Action on water security

| 24th August 2020
Covid-19 pandemic should be a wake-up call for water security.

Rethinking the value of water as a multi-purpose resource and how to use it sustainably is required urgently.

Urgent action on water security is essential to better prepare societies for future global health crises, say experts at the University of Birminghamin the UK and Northwestern University in the US.

Researchers are urging policy makers across the world to focus on behavioural change, knowledge promotion and investment in water infrastructure.

The call follows studies revealing nearly a quarter of households in low and middle income countries have been unable to follow basic guidelines on handwashing – recognised as critical for preventing the spread of the coronavirus pandemic.


Professor David Hannah, who holds the UNESCO chair in water sciences at the University of Birmingham’s School of Geography, Earth and Environmental Sciences, said: “The Covid-19 pandemic has laid bare the urgent need for global action on water security.

"This is a basic human right that is not being met in large sections of the world’s population and Covid-19 has provided us with a wake-up call that we cannot afford to ignore.”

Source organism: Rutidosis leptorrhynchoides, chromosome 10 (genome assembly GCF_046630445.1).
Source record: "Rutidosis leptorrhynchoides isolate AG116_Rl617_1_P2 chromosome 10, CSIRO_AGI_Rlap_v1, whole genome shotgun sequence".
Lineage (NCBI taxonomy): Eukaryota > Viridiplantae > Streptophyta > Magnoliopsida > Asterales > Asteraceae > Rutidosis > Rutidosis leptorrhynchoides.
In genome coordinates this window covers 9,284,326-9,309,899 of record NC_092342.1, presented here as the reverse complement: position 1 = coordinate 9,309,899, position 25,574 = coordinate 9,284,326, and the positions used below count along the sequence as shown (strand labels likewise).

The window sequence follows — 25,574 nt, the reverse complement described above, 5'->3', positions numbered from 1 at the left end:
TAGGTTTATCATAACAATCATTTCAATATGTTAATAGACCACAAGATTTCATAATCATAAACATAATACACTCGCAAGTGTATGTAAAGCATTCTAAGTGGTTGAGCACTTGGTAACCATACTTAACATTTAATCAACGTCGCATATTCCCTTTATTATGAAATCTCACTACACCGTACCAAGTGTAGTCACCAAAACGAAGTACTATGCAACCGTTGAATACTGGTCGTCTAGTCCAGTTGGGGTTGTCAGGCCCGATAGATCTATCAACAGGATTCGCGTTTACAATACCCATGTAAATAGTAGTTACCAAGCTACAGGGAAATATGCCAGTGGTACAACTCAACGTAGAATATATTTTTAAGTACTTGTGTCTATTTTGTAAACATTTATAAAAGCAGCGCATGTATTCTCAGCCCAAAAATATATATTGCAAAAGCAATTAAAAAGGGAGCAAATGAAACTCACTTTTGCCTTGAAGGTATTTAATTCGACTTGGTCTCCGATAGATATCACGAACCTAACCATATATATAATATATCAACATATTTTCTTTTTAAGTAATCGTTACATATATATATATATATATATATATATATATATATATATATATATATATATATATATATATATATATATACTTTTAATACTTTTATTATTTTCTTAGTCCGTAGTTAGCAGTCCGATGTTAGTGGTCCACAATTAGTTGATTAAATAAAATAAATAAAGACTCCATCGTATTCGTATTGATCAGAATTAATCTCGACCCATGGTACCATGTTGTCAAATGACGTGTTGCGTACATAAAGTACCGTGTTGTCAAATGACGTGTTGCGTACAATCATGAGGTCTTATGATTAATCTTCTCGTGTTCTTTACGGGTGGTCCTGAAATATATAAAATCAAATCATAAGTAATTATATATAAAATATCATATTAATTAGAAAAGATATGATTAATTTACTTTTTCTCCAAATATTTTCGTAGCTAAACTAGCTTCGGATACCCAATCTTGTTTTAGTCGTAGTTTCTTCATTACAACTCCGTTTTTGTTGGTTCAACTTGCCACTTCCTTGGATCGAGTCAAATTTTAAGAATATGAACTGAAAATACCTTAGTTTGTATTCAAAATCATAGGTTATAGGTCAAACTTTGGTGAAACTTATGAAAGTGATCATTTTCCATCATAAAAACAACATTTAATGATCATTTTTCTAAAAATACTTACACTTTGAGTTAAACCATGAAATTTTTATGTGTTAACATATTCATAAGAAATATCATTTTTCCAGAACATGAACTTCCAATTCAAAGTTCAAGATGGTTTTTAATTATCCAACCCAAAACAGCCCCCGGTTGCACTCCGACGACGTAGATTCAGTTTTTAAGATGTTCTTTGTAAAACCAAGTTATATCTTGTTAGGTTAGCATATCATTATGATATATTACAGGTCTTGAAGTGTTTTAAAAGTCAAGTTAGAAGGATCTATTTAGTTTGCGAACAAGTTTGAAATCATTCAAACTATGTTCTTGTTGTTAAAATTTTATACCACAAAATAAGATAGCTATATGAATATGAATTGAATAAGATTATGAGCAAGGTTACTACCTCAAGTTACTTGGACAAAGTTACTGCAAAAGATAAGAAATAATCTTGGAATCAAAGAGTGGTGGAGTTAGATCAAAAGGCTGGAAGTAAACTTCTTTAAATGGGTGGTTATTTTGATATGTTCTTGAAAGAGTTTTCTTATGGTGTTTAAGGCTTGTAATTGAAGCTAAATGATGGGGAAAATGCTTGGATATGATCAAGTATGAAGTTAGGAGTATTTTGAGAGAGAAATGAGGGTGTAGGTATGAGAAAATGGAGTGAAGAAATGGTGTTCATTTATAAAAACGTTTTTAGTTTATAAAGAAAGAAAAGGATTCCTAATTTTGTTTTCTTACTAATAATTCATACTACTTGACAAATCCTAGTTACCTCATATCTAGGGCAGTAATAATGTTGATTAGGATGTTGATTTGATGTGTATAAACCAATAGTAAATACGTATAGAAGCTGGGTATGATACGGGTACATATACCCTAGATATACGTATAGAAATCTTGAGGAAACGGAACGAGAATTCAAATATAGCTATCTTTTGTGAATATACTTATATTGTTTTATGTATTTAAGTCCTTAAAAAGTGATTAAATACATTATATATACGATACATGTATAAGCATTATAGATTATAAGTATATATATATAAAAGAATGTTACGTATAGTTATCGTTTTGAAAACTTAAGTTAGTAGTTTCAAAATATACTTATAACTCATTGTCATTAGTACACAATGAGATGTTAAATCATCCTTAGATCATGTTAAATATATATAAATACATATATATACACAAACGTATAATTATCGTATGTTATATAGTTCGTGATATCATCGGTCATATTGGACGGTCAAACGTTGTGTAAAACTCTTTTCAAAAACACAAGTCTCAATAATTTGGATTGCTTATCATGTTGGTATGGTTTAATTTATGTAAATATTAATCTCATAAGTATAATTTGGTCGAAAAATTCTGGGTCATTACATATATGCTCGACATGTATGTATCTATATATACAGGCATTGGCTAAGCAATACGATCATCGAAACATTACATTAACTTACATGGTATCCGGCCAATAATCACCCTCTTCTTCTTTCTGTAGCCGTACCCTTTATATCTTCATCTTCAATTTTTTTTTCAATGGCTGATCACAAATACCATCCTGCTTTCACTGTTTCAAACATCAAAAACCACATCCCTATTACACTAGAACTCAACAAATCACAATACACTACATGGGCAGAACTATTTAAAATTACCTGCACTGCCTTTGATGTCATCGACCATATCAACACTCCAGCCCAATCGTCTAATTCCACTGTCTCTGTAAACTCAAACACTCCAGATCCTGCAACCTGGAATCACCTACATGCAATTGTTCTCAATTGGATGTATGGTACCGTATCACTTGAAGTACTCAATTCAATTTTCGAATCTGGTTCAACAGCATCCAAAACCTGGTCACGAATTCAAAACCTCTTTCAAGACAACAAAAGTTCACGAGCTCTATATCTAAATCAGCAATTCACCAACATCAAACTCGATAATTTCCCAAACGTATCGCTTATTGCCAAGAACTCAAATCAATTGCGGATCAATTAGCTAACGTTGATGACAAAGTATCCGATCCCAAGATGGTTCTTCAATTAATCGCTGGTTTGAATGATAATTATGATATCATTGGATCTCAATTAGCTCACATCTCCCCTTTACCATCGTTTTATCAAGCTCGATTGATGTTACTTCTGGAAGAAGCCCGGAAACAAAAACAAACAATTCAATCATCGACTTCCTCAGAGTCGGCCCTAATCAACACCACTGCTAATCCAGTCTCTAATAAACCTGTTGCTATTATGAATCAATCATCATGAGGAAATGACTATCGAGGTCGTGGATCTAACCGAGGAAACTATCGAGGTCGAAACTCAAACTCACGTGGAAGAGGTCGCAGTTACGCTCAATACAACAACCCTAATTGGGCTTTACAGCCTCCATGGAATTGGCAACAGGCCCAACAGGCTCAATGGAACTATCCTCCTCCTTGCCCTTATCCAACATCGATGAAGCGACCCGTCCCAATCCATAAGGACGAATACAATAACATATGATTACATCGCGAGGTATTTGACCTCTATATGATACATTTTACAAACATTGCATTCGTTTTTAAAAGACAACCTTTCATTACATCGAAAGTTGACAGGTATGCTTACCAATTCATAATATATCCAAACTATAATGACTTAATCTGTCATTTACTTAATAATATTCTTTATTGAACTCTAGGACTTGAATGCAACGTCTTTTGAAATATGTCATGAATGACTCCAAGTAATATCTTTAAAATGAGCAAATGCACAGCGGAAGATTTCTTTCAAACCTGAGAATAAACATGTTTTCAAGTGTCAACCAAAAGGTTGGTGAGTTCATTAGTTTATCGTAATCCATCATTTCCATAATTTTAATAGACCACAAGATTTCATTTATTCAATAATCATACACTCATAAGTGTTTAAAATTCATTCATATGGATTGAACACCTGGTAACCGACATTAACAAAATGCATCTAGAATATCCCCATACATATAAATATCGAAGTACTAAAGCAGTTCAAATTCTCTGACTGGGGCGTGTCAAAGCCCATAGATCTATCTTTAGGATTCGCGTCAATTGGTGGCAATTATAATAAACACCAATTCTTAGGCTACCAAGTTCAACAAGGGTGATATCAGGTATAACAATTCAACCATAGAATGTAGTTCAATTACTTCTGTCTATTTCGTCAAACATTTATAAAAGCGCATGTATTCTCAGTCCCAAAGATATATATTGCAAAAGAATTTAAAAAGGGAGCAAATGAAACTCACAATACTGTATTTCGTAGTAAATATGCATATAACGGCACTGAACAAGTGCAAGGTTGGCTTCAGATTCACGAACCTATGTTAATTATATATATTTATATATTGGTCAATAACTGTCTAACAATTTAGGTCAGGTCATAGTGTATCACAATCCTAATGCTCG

Specific areas which need addressing include improving water infrastructure and technologies, promoting behavioural change, and promoting alternatives such as temporary taps or hand sanitiser products.

Co-author Professor Iseult Lynch said: “The Covid-19 pandemic may serve as an opportunity to change behaviours. For example, over-reliance on commercially bottled water can quickly become self-sustaining and disincentivise investment in sustainable water infrastructure.

"Rethinking the value of water as a multi-purpose resource and how to use it sustainably is required urgently.”


Professor Stefan Krause, in the University of Birmingham’s School of Geography, Earth and Environmental Sciences, added: “Both the World Health Organisation and UNICEF acknowledge the scale of this challenge.

"Water insecurity has consequences for the well-being – both mental and physical – of billions of people. The costs of not preparing for future crises will be catastrophic.”

Sera L. Young, associate professor in anthropology & global health at Northwestern University, said: “This is a great example of how our HWISE scale, that measures household water insecurity experiences, makes visible the often invisible crisis of water insecurity.

"Inequalities in access to a resource fundamental for existence, and for preventing transmission of Covid, must not continue. My co-authors and I lay out some key actions that can make the world more water secure, and safer for us all.”  

This Author 

Brendan montage is The Ecologist's editor. This article is based on a press release from the University of Birmingham. 

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